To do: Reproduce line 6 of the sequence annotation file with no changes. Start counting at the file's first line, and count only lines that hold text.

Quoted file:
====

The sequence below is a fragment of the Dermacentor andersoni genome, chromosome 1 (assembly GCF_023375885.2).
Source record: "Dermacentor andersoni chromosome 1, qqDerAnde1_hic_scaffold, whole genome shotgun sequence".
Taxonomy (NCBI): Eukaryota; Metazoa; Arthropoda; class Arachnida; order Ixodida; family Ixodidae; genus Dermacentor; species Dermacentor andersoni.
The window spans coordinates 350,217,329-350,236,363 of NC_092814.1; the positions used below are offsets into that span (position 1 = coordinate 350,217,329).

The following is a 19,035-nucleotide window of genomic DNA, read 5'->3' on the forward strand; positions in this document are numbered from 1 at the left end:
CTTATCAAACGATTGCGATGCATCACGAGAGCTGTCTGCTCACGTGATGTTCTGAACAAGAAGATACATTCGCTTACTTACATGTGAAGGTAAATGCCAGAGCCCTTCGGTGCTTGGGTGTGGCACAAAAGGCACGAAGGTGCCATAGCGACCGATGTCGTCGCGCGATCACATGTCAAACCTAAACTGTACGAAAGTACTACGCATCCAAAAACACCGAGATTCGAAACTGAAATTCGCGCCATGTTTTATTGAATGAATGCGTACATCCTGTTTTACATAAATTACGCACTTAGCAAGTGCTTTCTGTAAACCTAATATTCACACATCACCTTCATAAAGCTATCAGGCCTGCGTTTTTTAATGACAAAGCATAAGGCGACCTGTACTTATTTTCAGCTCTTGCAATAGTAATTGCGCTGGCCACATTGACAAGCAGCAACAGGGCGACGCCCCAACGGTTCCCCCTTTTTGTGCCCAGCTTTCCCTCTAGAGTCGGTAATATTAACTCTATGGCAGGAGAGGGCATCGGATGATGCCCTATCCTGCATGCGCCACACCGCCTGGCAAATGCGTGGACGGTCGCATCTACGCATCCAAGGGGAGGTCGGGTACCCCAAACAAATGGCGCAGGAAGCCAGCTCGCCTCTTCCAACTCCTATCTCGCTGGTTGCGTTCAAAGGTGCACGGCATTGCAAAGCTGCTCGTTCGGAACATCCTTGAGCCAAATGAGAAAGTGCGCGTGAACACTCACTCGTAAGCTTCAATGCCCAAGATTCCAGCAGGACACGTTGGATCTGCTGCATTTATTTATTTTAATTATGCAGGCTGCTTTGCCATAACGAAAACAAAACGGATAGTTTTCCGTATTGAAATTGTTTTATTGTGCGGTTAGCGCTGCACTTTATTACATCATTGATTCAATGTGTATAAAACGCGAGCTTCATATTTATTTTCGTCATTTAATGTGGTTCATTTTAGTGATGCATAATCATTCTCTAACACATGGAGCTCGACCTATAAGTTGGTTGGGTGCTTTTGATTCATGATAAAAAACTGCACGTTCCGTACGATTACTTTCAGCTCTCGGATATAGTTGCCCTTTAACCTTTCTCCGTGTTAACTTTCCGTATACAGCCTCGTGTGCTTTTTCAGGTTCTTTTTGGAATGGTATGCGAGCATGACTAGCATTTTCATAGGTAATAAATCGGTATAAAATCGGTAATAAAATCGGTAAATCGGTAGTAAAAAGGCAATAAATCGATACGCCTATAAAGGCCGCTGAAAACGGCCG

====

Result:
CTTATCAAACGATTGCGATGCATCACGAGAGCTGTCTGCTCACGTGATGTTCTGAACAAGAAGATACATTCGCTTACTTACATGTGAAGGTAAATGCCAGAGCCCTTCGGTGCTTGGGTGTGGCACAAAAGGCACGAAGGTGCCATAGCGACCGATGTCGTCGCGCGATCACATGTCAAACCTAAACTGTACGAAAGTACTACGCATCCAAAAACACCGAGATTCGAAACTGAAATTCGCGCCATGTTTTATTGAATGAATGCGTACATCCTGTTTTACATAAATTACGCACTTAGCAAGTGCTTTCTGTAAACCTAATATTCACACATCACCTTCATAAAGCTATCAGGCCTGCGTTTTTTAATGACAAAGCATAAGGCGACCTGTACTTATTTTCAGCTCTTGCAATAGTAATTGCGCTGGCCACATTGACAAGCAGCAACAGGGCGACGCCCCAACGGTTCCCCCTTTTTGTGCCCAGCTTTCCCTCTAGAGTCGGTAATATTAACTCTATGGCAGGAGAGGGCATCGGATGATGCCCTATCCTGCATGCGCCACACCGCCTGGCAAATGCGTGGACGGTCGCATCTACGCATCCAAGGGGAGGTCGGGTACCCCAAACAAATGGCGCAGGAAGCCAGCTCGCCTCTTCCAACTCCTATCTCGCTGGTTGCGTTCAAAGGTGCACGGCATTGCAAAGCTGCTCGTTCGGAACATCCTTGAGCCAAATGAGAAAGTGCGCGTGAACACTCACTCGTAAGCTTCAATGCCCAAGATTCCAGCAGGACACGTTGGATCTGCTGCATTTATTTATTTTAATTATGCAGGCTGCTTTGCCATAACGAAAACAAAACGGATAGTTTTCCGTATTGAAATTGTTTTATTGTGCGGTTAGCGCTGCACTTTATTACATCATTGATTCAATGTGTATAAAACGCGAGCTTCATATTTATTTTCGTCATTTAATGTGGTTCATTTTAGTGATGCATAATCATTCTCTAACACATGGAGCTCGACCTATAAGTTGGTTGGGTGCTTTTGATTCATGATAAAAAACTGCACGTTCCGTACGATTACTTTCAGCTCTCGGATATAGTTGCCCTTTAACCTTTCTCCGTGTTAACTTTCCGTATACAGCCTCGTGTGCTTTTTCAGGTTCTTTTTGGAATGGTATGCGAGCATGACTAGCATTTTCATAGGTAATAAATCGGTATAAAATCGGTAATAAAATCGGTAAATCGGTAGTAAAAAGGCAATAAATCGATACGCCTATAAAGGCCGCTGAAAACGGCCG